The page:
To show the feasibility of durability on demand, we artificially introduced power failures and measured the time between the detection of a power failure and the eventual machine shutdown. This period is referred as the shutdown forecast, and the results of 100 experiments are shown in Fig. 11. Additionally, the time of critical tasks in the event of a power failure is shown here. As can be seen, power failures can be detected sufficiently early to conduct all necessary durability measures. Counterintuitively, an idling CPU has a negative impact on the feasibility of the approach because the CPU enters the a power-saving mode with reduced performance. Additionally, less energy is stored within the power supply in the event of a power failure, thus leading to a quicker shutdown.

Fig. 11
figure 11

Duration of critical tasks. A Heavy workload is achieved through kernel compilation

The performance impact of durability on demand was evaluated with applications from the STAMP benchmark suite [38] and the Memcached key-value store that was retrofitted with transactions. Figure 12 shows for each application the average relative runtime out of 100 measurements together with the 90% quantile that is indicated by the error bars. As the 100% baseline we used the state of the art, which enforces durability on each transaction commit. The results highly correlate with the cache efficiency of the application. For instance, little to no performance impact was achieved for Bayes, Labyrinth, and Yada, which operate on large work sets and show large transactions. If the transactions become large, they do not fit well into the cache and therefore do not benefit from locality, which severely impacts performance. Enforcing durability in this case has a low impact because the overhead from memory barriers and cache flushing becomes negligible. The other benchmarks, however, have moderate to small work sets, therefore a significant performance increase of up to 3.5× can be observed.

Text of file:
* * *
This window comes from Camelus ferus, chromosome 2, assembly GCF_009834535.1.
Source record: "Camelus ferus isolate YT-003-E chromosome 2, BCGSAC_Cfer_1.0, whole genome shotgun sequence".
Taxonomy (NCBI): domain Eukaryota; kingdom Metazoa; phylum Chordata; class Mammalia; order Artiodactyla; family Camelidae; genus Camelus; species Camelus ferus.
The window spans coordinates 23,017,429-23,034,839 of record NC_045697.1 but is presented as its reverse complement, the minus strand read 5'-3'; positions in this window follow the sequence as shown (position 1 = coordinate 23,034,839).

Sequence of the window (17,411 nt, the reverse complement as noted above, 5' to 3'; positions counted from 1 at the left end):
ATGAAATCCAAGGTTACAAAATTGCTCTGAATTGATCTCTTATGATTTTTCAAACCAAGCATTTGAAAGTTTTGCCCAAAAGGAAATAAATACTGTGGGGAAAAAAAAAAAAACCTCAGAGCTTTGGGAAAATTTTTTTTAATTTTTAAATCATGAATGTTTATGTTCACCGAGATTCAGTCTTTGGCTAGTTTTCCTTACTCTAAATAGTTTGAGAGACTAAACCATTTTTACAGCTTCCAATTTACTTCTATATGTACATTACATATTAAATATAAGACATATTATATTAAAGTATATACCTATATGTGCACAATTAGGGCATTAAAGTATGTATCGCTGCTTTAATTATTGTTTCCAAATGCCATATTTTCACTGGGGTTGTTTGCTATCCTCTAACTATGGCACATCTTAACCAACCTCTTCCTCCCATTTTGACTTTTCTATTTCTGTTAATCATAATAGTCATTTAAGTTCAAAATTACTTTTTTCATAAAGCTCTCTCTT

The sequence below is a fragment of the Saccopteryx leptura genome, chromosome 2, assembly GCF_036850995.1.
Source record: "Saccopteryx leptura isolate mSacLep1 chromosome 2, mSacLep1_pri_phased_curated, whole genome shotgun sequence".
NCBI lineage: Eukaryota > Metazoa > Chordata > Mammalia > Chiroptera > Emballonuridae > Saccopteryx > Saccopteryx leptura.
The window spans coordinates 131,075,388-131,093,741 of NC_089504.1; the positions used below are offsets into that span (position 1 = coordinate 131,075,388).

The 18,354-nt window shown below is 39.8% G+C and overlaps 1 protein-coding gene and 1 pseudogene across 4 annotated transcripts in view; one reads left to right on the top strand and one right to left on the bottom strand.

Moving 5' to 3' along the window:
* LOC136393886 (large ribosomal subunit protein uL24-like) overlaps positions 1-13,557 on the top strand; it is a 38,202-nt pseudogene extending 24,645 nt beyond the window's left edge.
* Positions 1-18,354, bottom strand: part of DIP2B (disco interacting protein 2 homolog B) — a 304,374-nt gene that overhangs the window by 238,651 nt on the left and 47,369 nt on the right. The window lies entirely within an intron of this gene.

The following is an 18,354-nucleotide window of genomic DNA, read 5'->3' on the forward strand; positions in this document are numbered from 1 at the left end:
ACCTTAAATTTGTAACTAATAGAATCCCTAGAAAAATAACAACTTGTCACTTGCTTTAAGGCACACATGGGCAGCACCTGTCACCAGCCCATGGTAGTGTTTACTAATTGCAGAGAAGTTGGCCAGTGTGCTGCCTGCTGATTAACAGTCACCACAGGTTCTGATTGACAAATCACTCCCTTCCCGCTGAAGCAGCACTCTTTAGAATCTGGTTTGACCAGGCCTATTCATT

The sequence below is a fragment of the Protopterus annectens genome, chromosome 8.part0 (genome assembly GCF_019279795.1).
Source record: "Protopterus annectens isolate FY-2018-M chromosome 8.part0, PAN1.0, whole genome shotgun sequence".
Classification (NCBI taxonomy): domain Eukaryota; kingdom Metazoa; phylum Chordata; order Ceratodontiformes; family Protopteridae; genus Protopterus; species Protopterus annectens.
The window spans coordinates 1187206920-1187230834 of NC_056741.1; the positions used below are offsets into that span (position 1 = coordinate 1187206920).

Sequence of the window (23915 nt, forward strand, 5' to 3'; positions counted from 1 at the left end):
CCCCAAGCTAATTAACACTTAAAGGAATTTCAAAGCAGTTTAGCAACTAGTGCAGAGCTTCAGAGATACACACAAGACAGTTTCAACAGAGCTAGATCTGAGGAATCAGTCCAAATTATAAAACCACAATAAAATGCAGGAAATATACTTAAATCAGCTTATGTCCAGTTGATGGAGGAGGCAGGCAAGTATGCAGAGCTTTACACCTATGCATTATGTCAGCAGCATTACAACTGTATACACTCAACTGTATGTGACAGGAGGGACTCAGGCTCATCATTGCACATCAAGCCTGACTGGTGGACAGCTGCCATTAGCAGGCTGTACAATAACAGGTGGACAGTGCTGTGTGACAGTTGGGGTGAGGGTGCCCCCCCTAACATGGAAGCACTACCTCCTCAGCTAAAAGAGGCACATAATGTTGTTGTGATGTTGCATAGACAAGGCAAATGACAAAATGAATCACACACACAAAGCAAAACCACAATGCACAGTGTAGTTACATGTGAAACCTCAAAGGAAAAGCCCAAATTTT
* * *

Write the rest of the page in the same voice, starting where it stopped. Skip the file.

Fig. 12
figure 12

Application runtime under durability on demand in comparison to durability on commit (100% baseline)

To investigate the error detecting and correcting capabilities of DNV Memory, we conducted one billion fault-injection experiments, for one to seven-bit errors each. Every fault-injection experiment used a random word and bit-error positions that were randomly distributed over the original data and its corresponding ECC word. Only in the case of 7-bit errors, a small fraction of 0.000012163% fault injections produced ambiguous repair solutions that prevented a correction. In all other cases, including all errors up to 6-bit, a detection and correction was always successful. As can be seen in Fig. 13 the repair time increases exponentially with the number of flipped bits. However, even for correcting seven-bit errors, the mean error-repair time is less than 1.4 ms, which is acceptable considering the low probability of errors. Without any error, the validation only takes 34 ns.

Fig. 13
figure 13

Time to repair bit errors with reliable transactions